Assets, Debts and Income in Bankruptcy

Many people do not know what will happen to their income, debts and assets once they become bankrupt. To assist in advising those on the brink of personal insolvency, here is a broad overview of the bankrupt’s entitlement to hold on to certain assets and income during the period of bankruptcy.


When an individual is declared bankrupt, certain assets are protected from being accessed by the trustee. The trustee can realize the value of those assets which are over the threshold specified in the Bankruptcy Act 1966 (Cth) (Act).

A bankrupt will generally be allowed to keep hold of the following (based on current thresholds, which are reviewed from time to time):

  • motor vehicle/s up to a value of $7,600 (indexed amount) used primarily as means of transport (excluding any finance owing on the vehicle/s) (s 116 of the Act)
  • tools of trade up to an amount of $3,700 (indexed amount) used to earn an income (s 116 of the Act)
  • most personal household items such as furniture
  • assets held on trust (eg family trust or child’s bank account)
  • life insurance policies
  • compensation received from a personal injury claim (whether received before or after bankruptcy) and assets bought with that compensation
  • life insurance policies for the bankrupt (or their spouse), and the proceeds from these policies received after the bankruptcy
  • awards with sentimental value such as sporting and cultural medals or trophies
  • most balances in and payments from regulated superannuation funds received on or after the date of bankruptcy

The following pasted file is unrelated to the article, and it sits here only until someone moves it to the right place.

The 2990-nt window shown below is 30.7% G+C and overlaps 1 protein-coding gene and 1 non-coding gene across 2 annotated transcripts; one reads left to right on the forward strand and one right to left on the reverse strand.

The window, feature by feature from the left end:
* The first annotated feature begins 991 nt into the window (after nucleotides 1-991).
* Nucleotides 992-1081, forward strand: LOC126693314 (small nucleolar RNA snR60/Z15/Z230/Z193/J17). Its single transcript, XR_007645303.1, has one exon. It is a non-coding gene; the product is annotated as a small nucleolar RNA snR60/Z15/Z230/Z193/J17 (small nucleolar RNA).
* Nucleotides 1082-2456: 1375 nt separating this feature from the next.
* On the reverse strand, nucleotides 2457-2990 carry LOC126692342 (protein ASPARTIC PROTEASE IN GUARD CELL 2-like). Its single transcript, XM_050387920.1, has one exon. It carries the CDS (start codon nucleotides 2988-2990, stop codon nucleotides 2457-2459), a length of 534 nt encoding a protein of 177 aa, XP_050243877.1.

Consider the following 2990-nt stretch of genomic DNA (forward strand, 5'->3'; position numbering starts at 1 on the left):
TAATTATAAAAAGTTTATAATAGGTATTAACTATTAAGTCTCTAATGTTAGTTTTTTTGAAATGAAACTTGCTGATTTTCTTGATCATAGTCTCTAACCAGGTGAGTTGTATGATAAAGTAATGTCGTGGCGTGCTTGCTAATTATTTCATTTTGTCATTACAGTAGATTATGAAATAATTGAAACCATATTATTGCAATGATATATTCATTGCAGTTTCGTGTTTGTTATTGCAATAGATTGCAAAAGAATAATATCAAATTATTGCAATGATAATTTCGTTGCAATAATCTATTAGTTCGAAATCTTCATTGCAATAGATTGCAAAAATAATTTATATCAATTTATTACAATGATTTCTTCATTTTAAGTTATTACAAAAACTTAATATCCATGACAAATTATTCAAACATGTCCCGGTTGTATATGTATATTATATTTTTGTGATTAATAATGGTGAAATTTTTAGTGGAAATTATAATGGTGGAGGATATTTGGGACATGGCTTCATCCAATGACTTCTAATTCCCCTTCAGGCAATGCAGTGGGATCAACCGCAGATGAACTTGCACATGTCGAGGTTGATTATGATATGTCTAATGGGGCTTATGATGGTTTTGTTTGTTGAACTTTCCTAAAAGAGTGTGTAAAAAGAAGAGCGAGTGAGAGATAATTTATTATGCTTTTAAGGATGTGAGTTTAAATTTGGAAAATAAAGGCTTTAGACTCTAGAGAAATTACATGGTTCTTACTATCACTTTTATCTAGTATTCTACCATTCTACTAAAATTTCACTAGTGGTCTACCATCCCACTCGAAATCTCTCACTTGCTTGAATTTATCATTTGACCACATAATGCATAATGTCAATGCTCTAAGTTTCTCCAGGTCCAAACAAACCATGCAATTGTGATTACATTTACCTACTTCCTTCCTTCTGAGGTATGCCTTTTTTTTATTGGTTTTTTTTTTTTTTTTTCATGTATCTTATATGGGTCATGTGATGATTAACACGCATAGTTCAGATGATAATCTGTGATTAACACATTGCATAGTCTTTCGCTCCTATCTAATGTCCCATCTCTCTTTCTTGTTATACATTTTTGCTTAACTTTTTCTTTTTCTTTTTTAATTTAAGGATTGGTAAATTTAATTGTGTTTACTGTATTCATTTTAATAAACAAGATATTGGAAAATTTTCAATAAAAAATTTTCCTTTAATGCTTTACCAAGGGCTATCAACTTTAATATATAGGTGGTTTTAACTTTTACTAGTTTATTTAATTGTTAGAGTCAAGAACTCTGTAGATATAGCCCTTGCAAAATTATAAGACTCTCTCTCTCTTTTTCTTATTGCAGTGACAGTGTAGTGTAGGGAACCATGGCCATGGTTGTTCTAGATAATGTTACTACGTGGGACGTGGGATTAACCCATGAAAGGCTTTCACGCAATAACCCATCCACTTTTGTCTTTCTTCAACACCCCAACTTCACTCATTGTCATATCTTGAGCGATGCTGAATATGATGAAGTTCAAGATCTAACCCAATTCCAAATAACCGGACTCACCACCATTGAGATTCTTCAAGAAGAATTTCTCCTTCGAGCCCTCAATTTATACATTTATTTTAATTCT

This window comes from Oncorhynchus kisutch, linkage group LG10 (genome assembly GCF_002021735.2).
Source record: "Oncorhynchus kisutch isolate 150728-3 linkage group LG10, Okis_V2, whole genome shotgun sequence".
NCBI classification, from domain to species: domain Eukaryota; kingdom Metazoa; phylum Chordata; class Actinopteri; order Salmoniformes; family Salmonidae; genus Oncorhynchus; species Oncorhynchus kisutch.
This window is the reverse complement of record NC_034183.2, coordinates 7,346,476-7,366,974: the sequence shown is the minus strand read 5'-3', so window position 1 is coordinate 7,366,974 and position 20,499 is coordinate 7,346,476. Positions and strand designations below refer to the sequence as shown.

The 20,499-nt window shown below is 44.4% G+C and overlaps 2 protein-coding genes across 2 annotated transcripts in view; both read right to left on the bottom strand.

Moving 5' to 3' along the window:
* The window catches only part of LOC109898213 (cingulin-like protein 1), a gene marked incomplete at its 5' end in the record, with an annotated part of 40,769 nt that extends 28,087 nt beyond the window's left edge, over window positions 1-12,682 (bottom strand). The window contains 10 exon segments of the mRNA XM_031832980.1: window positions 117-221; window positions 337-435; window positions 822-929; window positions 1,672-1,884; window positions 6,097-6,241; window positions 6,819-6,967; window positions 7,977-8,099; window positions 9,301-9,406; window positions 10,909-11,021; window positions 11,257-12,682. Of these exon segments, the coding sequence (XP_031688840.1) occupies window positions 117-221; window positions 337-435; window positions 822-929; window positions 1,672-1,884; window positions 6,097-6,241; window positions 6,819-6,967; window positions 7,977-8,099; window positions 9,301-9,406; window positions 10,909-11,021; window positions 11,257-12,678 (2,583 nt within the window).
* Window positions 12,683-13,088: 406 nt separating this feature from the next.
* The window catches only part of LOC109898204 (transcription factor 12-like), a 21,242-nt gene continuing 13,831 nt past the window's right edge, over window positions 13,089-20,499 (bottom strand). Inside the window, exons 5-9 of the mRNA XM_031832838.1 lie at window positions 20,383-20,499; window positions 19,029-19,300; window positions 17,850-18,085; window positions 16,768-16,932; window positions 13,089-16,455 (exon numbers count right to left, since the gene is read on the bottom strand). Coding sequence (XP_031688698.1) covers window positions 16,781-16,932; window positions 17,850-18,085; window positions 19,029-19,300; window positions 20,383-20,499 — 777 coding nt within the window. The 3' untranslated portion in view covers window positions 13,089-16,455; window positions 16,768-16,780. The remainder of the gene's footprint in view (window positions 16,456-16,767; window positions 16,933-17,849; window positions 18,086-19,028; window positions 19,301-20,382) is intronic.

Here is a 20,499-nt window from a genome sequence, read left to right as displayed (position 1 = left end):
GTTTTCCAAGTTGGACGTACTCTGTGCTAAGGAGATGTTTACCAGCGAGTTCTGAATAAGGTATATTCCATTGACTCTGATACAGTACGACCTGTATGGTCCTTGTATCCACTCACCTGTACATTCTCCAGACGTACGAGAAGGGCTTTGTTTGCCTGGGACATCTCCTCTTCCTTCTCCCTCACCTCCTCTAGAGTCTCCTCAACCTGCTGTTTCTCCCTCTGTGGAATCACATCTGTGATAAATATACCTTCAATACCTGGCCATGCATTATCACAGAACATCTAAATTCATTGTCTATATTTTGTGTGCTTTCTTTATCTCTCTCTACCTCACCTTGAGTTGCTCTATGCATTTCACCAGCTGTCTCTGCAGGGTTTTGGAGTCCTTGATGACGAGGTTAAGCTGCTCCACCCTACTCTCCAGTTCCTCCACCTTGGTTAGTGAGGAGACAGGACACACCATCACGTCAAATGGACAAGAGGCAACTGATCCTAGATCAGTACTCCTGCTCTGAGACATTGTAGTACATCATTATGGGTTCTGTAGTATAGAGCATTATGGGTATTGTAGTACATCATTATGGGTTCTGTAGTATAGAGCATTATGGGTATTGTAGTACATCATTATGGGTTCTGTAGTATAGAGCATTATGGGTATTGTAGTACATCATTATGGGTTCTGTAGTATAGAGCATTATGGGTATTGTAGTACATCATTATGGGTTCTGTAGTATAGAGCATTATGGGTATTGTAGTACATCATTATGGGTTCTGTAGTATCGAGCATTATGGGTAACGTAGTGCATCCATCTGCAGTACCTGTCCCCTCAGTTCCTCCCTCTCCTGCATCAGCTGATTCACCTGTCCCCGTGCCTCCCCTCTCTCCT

A bankrupt will likely lose the following:

  • Any house or land that they own (unless a joint owner buys their interest, for example). For further details click here.
  • Stocks and shares
  • Valuable furniture and jewellery
  • Gifts and inheritances received under a will
  • Motor vehicles and tools of trade over the threshold limit

If a bankrupt tries to dispose of property to defeat creditor claims or at less than market value, the transaction may be deemed to be an undervalued transaction or illegal transfer. If so, the trustee may be able to recover items given away or sold for less than market value in the 5 years preceding bankruptcy.

In many cases a bankrupt is concerned about the impact bankruptcy will have on the family home. We have covered this topic in detail in a separate article title Bankruptcy and House (Click to read more).


Bankrupts are required to pay to the trustee 50% of the amount which exceeds the income threshold pursuant to the Act. The threshold depends on how many dependants the bankrupt has (namely, those who reside with the bankrupt, wholly or partly rely on them for economic support and if the dependant’s income is below a certain amount).

The current threshold amounts (as at 28 October 2015, updated bi-annually) are:

Number of Dependants Income Limit
0 $54,081.30
1 $63,815.93
2 $68,683.25
3 $71,387.32
4 $72,468.94
Over 4 $73,550.57

The following simple example shows how income contributions for a bankrupt with 2 dependents is calculated:

Bankrupt’s Income after tax $70,000.00

Threshold $67,666.24

Excess over threshold $2,333.76

Contribution due (50%) $1,166.88

Based on the above scenario the bankrupt would be required to contribute $$1,166.88 per year to their trustee. This amount will generally payable via instalments.


All of the bankrupt’s unpaid unsecured debts are written off at the conclusion of the bankruptcy. Unsecured debts are those debts where there is no security or charge securing the debt such as a mortgage. Written off debts can include those debts relating to credit cards, personal loans, utilities, unpaid employee entitlements, trade creditors and unpaid rent and medical fees. Secured debtors will have the right to take possession of their security.

Some debts will not be extinguished meaning they will not be written off and will survive bankruptcy such as:

  • debts incurred after bankruptcy
  • court impose penalties and fines such as speeding fines
  • debts incurred by fraud
  • maintenance debts, including child support
  • accumulated HECS and HELP debts

The ATO can use a bankrupt’s tax refund or credits to offset Commonwealth debts such as debts owed to the ATO.

For more information on bankruptcy or specific insolvency services, contact the team at Rapsey Griffiths on (02) 4929 3019 for a confidential consultation.

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